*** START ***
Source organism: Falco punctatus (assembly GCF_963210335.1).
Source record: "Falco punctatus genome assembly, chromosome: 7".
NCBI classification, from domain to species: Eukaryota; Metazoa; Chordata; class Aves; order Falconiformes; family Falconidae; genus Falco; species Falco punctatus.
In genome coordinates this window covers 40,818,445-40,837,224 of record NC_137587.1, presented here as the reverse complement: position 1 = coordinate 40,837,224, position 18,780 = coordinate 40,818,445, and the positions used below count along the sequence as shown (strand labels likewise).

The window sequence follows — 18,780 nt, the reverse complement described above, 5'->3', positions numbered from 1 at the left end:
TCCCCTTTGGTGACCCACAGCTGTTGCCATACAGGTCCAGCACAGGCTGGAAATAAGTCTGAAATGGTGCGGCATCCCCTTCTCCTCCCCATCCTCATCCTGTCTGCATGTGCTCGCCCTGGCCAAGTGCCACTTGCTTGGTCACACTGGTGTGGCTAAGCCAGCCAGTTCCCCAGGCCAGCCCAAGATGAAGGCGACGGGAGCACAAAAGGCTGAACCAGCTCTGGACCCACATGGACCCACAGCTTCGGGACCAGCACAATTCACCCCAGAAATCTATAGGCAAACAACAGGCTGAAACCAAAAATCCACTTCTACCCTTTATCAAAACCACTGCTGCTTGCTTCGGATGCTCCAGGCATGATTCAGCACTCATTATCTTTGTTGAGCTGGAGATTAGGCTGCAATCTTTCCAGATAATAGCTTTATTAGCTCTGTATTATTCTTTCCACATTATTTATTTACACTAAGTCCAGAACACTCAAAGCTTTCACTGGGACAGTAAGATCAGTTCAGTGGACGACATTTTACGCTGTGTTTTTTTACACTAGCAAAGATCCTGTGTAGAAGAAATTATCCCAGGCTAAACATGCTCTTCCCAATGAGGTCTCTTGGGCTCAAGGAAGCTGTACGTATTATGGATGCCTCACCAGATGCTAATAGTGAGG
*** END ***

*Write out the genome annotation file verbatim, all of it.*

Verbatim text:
Source organism: Falco punctatus (assembly GCF_963210335.1).
Source record: "Falco punctatus genome assembly, chromosome: 7".
NCBI classification, from domain to species: Eukaryota; Metazoa; Chordata; class Aves; order Falconiformes; family Falconidae; genus Falco; species Falco punctatus.
In genome coordinates this window covers 40,818,445-40,837,224 of record NC_137587.1, presented here as the reverse complement: position 1 = coordinate 40,837,224, position 18,780 = coordinate 40,818,445, and the positions used below count along the sequence as shown (strand labels likewise).

The window sequence follows — 18,780 nt, the reverse complement described above, 5'->3', positions numbered from 1 at the left end:
TCCCCTTTGGTGACCCACAGCTGTTGCCATACAGGTCCAGCACAGGCTGGAAATAAGTCTGAAATGGTGCGGCATCCCCTTCTCCTCCCCATCCTCATCCTGTCTGCATGTGCTCGCCCTGGCCAAGTGCCACTTGCTTGGTCACACTGGTGTGGCTAAGCCAGCCAGTTCCCCAGGCCAGCCCAAGATGAAGGCGACGGGAGCACAAAAGGCTGAACCAGCTCTGGACCCACATGGACCCACAGCTTCGGGACCAGCACAATTCACCCCAGAAATCTATAGGCAAACAACAGGCTGAAACCAAAAATCCACTTCTACCCTTTATCAAAACCACTGCTGCTTGCTTCGGATGCTCCAGGCATGATTCAGCACTCATTATCTTTGTTGAGCTGGAGATTAGGCTGCAATCTTTCCAGATAATAGCTTTATTAGCTCTGTATTATTCTTTCCACATTATTTATTTACACTAAGTCCAGAACACTCAAAGCTTTCACTGGGACAGTAAGATCAGTTCAGTGGACGACATTTTACGCTGTGTTTTTTTACACTAGCAAAGATCCTGTGTAGAAGAAATTATCCCAGGCTAAACATGCTCTTCCCAATGAGGTCTCTTGGGCTCAAGGAAGCTGTACGTATTATGGATGCCTCACCAGATGCTAATAGTGAGG